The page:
B.C.’s snowpack is 39 per cent below normal levels, and the province says that could lead to further drought issues in the spring and summer.
The current conditions are creating “significantly elevated drought hazards for this upcoming spring and summer,” according to the River Forecast Centre in its latest snow survey and water supply bulletin for snow conditions as of Feb. 1. The bulletin was issued Thursday (Feb. 8).
Drought hazards are especially pronounced in areas with low snowpack, including Vancouver Island, the South Coast and the Lower Fraser.
“Extremely low seasonal runoff forecasts for the Okanagan, Kalamalka-Wood, Nicola Lake and Nicola River are also indicative of elevated seasonal drought hazards,” it reads.
The report points out that two to three months still remain in the snow season, but its tone is not optimistic.
“While conditions may change slightly over this period, current trends in low snowpack are expected to persist,” it reads.
While the latest figures mark an improvement from the first bulletin of 2024, January’s snow event was not enough to create seasonal conditions, never mind make up the gap from the previous survey. The Jan. 1 figures showed snowpack levels below 44 per cent.
All basins (minus the Northwest with no data available) are below norms with the Stikine (minus 10 per cent) closest to the norm. The Okanagan (minus 14 per cent) and the South Thompson (minus 19 per cent) also recorded snowpacks above 80 per cent of normal.
The gaps in the snowpack are especially pronounced in B.C.’s most populated parts. Vancouver Island is 70 below normal, while the South Coast is down 59 per cent from normal.
The Skagit basin at the border between the Fraser Valley and the Similkameen is at 100 per cent below normal. Overall, nine snow stations measured all-time lows for their period of record.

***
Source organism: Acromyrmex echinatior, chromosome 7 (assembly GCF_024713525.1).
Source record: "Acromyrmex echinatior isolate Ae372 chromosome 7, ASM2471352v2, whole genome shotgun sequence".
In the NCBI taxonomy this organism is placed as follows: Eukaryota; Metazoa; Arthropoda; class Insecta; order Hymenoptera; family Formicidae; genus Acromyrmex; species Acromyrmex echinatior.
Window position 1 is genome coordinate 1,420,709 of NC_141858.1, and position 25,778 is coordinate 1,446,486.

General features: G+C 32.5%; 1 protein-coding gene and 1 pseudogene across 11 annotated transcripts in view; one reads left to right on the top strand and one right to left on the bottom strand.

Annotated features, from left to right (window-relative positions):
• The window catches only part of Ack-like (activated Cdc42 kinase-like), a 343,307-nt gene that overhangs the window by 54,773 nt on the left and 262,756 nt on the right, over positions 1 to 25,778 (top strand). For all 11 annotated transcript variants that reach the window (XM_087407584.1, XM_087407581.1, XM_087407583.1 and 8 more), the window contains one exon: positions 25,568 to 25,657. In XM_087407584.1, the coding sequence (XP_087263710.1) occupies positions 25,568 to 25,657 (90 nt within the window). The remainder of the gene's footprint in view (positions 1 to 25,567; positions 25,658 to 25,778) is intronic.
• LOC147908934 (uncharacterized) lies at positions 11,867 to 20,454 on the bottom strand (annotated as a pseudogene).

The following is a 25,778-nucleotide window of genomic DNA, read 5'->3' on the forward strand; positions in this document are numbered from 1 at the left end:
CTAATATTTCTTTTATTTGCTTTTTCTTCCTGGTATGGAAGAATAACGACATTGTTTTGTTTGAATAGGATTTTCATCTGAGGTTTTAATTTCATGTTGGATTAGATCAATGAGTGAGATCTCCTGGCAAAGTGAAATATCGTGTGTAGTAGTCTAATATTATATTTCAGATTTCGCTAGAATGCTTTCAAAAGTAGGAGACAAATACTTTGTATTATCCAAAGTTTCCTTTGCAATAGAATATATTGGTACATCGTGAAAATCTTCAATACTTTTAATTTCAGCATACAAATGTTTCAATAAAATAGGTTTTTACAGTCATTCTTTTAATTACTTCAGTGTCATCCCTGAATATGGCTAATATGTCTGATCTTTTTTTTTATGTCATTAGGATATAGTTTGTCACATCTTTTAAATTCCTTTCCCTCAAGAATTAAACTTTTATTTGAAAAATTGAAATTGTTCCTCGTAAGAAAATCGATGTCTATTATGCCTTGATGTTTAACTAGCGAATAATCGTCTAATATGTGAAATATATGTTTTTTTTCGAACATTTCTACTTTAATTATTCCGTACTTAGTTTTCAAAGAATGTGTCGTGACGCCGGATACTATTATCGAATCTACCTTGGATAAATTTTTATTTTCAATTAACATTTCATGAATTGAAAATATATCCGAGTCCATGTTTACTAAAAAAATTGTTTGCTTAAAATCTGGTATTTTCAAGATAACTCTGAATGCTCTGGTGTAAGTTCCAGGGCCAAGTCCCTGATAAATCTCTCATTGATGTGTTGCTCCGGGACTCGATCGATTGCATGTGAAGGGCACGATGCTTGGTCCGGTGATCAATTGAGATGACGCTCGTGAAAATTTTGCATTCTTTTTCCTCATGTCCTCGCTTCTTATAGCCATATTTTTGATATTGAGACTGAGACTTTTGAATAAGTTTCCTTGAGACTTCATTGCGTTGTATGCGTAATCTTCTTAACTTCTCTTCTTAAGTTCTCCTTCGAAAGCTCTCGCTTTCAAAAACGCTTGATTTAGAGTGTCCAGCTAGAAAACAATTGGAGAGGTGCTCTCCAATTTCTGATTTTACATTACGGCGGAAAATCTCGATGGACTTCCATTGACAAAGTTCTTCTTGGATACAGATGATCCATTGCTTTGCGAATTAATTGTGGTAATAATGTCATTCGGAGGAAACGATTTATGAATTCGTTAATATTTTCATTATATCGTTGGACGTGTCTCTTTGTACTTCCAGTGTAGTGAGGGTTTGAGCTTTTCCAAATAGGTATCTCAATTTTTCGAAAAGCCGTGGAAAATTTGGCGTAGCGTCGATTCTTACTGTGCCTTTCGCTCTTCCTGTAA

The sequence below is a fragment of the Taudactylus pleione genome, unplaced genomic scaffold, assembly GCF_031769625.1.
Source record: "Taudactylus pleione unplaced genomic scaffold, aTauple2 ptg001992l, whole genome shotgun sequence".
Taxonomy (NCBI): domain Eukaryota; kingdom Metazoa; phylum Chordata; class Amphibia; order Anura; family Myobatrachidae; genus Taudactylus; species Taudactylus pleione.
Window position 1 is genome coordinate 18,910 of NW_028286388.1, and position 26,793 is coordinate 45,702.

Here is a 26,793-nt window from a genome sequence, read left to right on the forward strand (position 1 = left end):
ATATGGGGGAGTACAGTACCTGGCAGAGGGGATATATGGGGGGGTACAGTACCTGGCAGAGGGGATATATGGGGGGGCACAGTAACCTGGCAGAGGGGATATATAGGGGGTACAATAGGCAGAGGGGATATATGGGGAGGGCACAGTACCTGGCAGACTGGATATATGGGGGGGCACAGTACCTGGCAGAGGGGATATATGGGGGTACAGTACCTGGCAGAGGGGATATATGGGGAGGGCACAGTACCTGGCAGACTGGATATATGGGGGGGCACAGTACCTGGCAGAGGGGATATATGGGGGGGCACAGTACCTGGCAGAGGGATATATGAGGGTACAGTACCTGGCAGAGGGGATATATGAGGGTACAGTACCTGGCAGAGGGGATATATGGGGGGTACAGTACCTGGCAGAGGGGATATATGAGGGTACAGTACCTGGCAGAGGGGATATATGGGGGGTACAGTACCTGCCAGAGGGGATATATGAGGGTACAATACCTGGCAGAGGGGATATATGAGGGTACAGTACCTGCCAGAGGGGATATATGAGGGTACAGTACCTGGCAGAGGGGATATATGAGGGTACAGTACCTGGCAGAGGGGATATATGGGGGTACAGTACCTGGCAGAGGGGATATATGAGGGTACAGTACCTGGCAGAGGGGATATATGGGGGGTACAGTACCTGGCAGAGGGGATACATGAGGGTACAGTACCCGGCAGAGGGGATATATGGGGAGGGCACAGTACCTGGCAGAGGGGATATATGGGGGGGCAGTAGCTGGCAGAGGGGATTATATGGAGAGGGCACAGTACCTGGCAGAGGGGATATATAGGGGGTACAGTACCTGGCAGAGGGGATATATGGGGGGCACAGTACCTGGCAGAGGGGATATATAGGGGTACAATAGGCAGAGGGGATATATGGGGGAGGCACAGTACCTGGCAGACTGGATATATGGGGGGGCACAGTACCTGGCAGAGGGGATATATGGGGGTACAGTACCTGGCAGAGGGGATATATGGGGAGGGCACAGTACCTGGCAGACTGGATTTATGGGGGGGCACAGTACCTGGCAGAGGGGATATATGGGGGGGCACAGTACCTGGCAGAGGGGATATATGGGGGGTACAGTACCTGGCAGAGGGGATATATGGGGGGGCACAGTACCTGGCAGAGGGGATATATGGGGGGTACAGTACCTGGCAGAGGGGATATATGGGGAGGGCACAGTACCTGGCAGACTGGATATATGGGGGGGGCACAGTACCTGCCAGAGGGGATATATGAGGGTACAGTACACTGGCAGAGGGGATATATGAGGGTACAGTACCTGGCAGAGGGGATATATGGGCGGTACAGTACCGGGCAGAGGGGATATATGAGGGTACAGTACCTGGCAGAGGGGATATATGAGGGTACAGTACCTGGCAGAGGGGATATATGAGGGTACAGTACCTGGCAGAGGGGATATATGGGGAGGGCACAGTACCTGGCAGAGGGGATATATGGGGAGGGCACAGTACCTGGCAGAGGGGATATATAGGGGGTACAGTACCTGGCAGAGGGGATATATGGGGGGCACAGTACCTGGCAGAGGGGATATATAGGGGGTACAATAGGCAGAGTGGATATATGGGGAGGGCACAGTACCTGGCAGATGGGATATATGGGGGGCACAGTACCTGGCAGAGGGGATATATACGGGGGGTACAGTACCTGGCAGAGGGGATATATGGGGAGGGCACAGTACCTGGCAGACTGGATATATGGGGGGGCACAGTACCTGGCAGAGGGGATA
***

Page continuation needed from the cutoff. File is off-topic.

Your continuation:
A historical look back underscores the widespread lack of snow. Last year, on Feb. 1, the average of all snow stations in British Columbia was 79 per cent of normal, compared to 61 per cent on Feb. 1, 2024.
“Snow basin indices are much lower this year compared to 2023 due to very dry and warm conditions through the snow accumulation season,” it reads.
Looking ahead, the report speaks of “very high likelihood (60 to 100 per cent chance)” of above normal temperatures across all of B.C. over the February through April period to prevailing climatic conditions, including the current El Niño phenomenon.
Speaking Thursday morning at an unrelated event, Premier David Eby said he is really worried about the summer ahead.
“The weather that we are having is so unpredictable and so extreme right now, that the economic…and human impacts in our province, feel so much more acute,” he said. “We are the early warning sign for the rest of Canada with what is coming with climate change.”
He added preparations for the summer continue. They include implementing recommendations emerging from the wildfire task force appointed last year, he added. B.C. will also look to the federal government for continued support around military resources, he said, adding that B.C. will also do what it can to support other jurisdictions.
“We know they help us when we are in our forest fire season as well and we do what we can to help each other out in this remarkable time we live in,” he said.